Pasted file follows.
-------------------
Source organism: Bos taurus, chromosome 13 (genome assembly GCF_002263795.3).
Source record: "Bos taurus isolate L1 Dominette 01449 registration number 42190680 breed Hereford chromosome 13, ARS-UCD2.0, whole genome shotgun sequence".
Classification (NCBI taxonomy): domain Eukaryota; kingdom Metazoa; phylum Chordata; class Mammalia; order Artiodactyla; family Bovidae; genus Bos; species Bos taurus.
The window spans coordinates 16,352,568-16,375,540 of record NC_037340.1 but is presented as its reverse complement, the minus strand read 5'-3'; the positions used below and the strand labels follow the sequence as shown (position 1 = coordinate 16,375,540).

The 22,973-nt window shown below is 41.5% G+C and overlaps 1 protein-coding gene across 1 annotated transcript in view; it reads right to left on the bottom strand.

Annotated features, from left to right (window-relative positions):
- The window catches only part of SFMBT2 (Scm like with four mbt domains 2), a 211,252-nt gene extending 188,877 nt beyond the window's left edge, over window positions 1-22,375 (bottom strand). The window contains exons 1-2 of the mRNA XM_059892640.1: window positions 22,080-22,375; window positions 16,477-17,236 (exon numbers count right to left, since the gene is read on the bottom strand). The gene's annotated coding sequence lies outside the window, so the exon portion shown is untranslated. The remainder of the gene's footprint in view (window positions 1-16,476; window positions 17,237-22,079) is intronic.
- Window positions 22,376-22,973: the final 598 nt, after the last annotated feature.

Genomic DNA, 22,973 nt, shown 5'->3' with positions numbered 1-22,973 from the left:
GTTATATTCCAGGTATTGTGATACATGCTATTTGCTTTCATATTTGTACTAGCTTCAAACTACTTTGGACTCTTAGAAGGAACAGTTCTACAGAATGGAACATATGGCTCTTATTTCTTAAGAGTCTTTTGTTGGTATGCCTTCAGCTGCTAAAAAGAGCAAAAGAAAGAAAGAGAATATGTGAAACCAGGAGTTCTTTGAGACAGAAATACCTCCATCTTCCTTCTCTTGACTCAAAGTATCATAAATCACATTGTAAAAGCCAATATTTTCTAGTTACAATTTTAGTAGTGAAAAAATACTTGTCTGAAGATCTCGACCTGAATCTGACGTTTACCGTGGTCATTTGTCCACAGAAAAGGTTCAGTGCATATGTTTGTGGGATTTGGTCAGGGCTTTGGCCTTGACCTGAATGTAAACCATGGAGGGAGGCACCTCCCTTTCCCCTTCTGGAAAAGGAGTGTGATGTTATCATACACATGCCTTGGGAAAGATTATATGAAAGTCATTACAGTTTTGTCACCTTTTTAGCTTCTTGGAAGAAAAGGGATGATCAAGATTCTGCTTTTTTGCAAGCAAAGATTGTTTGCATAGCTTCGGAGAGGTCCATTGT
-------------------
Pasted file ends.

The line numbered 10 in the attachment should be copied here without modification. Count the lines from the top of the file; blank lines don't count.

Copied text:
GTTATATTCCAGGTATTGTGATACATGCTATTTGCTTTCATATTTGTACTAGCTTCAAACTACTTTGGACTCTTAGAAGGAACAGTTCTACAGAATGGAACATATGGCTCTTATTTCTTAAGAGTCTTTTGTTGGTATGCCTTCAGCTGCTAAAAAGAGCAAAAGAAAGAAAGAGAATATGTGAAACCAGGAGTTCTTTGAGACAGAAATACCTCCATCTTCCTTCTCTTGACTCAAAGTATCATAAATCACATTGTAAAAGCCAATATTTTCTAGTTACAATTTTAGTAGTGAAAAAATACTTGTCTGAAGATCTCGACCTGAATCTGACGTTTACCGTGGTCATTTGTCCACAGAAAAGGTTCAGTGCATATGTTTGTGGGATTTGGTCAGGGCTTTGGCCTTGACCTGAATGTAAACCATGGAGGGAGGCACCTCCCTTTCCCCTTCTGGAAAAGGAGTGTGATGTTATCATACACATGCCTTGGGAAAGATTATATGAAAGTCATTACAGTTTTGTCACCTTTTTAGCTTCTTGGAAGAAAAGGGATGATCAAGATTCTGCTTTTTTGCAAGCAAAGATTGTTTGCATAGCTTCGGAGAGGTCCATTGT